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'It is our normal': Mother of non-binary nine-year-old opens up

PUBLISHED: 12:37 09 December 2019 | UPDATED: 11:34 10 December 2019

A nine-year-old from Norfolk who identifies as non-binary is helping teachers to support pupils questioning their gender identity. Picture: Getty Images

A nine-year-old from Norfolk who identifies as non-binary is helping teachers to support pupils questioning their gender identity. Picture: Getty Images

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A Norfolk mother says her family has a "new normal" after her nine-year-old child decided to waive their birth gender identity.

The mother said she was working to "challenge nervousness" and change the language used at home after her child, born male, decided to identify as non-binary - meaning they do not identify as male or female.

Both mother and child have shared their experiences with teams writing sex and relationships guidance for teachers, to help them support pupils who are questioning their gender identity.

Speaking to BBC Radio Norfolk, the mother said her child had "always been their own person" but began identifying as non-binary after starting middle school.

"When little [they] were very much drawn to tutus and sparkly things. At first school where they didn't have to wear uniform [they] would routinely wear dresses and skirts and since joining middle school doesn't really wish to be identified as male or female and to begin with found that confusing, but now seems fairly comfortable and just will say 'I am just me'," she said.

The child has asked the school not to use male pronouns for them and their mother said a similar transition was taking place at home.

"They recognise that people will get it wrong sometimes but we are all making an effort and I think they really appreciate that," she said.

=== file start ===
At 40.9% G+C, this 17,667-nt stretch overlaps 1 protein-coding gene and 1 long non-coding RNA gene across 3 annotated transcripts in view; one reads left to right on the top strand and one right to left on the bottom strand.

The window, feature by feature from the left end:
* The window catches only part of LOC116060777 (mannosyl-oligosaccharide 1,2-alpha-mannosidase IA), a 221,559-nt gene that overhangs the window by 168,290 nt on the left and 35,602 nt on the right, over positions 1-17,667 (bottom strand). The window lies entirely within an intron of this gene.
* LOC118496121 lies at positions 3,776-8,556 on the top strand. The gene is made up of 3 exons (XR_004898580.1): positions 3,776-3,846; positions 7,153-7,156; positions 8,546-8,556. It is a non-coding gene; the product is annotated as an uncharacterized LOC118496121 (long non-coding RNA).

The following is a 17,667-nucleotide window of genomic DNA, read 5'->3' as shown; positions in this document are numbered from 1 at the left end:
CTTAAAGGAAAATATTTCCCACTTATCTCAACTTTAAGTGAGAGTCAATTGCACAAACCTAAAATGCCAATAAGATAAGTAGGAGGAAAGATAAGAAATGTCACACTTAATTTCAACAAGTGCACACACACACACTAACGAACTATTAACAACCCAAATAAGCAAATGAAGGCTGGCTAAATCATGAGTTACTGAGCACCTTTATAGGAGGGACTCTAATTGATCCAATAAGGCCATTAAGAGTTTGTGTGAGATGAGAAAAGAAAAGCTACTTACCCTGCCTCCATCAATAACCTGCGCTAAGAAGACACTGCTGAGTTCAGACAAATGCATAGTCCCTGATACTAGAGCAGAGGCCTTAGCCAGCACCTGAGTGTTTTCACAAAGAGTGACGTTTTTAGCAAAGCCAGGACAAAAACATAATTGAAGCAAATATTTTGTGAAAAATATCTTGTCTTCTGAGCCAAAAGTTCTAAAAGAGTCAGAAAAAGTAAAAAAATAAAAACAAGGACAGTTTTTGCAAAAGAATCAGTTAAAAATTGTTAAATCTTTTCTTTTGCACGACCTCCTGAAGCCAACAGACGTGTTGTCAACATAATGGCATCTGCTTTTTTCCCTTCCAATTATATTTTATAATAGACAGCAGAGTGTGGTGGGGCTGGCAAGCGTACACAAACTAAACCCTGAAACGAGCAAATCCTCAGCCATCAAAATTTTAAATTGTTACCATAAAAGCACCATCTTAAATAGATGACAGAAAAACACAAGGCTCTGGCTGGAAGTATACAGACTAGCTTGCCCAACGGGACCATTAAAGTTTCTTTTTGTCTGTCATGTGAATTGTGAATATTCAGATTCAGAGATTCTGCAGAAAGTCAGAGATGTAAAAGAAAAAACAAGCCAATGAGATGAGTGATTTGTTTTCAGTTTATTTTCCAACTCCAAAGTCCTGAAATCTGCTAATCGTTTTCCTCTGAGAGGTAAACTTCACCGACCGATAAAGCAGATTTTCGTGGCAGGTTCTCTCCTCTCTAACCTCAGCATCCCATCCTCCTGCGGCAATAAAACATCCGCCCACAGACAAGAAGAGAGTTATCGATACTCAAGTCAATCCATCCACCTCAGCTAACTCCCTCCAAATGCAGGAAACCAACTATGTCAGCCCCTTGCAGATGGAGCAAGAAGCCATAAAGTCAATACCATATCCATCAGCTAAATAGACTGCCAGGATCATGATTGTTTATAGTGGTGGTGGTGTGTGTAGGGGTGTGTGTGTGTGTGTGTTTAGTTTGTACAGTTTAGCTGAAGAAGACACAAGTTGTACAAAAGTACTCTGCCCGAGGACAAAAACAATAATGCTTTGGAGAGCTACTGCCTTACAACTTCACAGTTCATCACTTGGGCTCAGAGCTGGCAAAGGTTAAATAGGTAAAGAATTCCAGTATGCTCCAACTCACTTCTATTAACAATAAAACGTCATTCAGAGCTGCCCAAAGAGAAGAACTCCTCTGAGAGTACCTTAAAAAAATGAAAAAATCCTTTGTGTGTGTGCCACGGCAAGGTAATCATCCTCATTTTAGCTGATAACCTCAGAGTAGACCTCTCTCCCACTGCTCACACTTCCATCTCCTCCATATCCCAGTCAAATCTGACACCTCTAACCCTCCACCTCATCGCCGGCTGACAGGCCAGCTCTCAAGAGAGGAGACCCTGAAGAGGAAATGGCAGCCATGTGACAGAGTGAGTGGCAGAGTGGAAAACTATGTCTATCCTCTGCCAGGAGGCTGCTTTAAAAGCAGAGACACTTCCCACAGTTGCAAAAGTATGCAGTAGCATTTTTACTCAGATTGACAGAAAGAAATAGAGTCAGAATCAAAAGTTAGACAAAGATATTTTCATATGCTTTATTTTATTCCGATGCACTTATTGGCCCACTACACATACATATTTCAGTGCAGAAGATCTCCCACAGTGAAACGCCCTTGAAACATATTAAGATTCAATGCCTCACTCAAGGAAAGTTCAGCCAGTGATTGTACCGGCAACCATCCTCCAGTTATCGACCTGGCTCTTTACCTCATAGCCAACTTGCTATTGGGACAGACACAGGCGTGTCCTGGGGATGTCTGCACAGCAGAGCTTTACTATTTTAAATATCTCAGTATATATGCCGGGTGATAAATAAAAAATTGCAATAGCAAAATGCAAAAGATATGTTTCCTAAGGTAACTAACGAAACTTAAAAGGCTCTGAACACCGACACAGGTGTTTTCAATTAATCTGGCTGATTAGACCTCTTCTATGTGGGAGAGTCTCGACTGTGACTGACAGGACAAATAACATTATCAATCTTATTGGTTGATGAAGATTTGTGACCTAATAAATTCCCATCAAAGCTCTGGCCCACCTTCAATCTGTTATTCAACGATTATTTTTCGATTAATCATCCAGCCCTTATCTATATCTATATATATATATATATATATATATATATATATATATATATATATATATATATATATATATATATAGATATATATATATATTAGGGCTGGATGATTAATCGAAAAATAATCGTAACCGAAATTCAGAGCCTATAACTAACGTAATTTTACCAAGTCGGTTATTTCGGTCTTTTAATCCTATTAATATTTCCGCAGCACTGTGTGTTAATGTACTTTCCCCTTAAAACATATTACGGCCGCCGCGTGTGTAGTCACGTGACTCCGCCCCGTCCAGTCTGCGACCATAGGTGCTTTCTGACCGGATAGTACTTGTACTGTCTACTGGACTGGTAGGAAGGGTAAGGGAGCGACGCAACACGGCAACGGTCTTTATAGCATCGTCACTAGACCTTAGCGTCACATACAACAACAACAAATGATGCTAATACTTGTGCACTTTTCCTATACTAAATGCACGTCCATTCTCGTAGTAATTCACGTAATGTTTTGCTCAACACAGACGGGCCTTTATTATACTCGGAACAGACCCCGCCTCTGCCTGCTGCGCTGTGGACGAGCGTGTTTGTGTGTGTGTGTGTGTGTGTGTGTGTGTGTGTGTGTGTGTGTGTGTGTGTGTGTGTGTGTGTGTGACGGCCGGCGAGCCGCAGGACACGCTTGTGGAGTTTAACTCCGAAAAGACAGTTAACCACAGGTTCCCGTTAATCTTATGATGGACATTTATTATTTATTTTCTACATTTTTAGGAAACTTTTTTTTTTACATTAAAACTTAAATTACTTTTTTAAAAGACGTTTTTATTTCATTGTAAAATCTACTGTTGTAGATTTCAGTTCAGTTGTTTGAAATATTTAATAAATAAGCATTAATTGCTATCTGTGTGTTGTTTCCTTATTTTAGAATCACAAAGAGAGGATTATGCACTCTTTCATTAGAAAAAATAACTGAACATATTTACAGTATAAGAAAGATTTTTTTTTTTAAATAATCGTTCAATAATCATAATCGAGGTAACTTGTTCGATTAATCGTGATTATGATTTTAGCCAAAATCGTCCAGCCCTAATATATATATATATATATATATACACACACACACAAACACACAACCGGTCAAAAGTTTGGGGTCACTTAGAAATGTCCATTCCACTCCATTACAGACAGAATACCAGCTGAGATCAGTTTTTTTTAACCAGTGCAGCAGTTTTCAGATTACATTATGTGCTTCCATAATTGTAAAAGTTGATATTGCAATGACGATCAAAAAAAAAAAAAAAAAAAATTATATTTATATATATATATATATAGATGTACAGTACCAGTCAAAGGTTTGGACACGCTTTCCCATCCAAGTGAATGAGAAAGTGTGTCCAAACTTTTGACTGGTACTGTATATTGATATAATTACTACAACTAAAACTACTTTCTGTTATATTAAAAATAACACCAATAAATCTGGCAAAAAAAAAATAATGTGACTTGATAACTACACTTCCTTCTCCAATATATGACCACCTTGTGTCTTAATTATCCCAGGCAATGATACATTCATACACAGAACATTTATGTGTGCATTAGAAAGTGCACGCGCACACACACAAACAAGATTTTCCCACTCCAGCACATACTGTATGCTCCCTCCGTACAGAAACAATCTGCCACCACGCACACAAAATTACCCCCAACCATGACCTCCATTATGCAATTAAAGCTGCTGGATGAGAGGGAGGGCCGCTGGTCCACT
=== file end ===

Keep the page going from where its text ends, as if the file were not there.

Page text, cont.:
She told Radio Norfolk that her child's experiences in school - particularly in gender-segregated environments such as sports day or swimming lessons - are set to be used in an online resource for teachers on how to support children questioning their gender identity.

She added: "It is a really good opportunity for schools to think 'some of our policies have been this way for a long time, actually maybe they don't meet everybody's needs'."

The mother said there were challenges to being the parent of a non-binary child.

"It makes me anxious sometimes because I don't want people to be unkind," she said.

"It creates a nervousness in me that I am learning to challenge and make sure I don't project on to anyone.

"Of course as a mother you are very protective of your children and there have been instances where people have questioned my child and why we would let that happen.

"I just think 'I understand it might be challenging for you but they are just who they are and we could work against that but that would cause them massive repression and why would you work against who a person is?' This is just their normal and we love them therefore it is our normal too."

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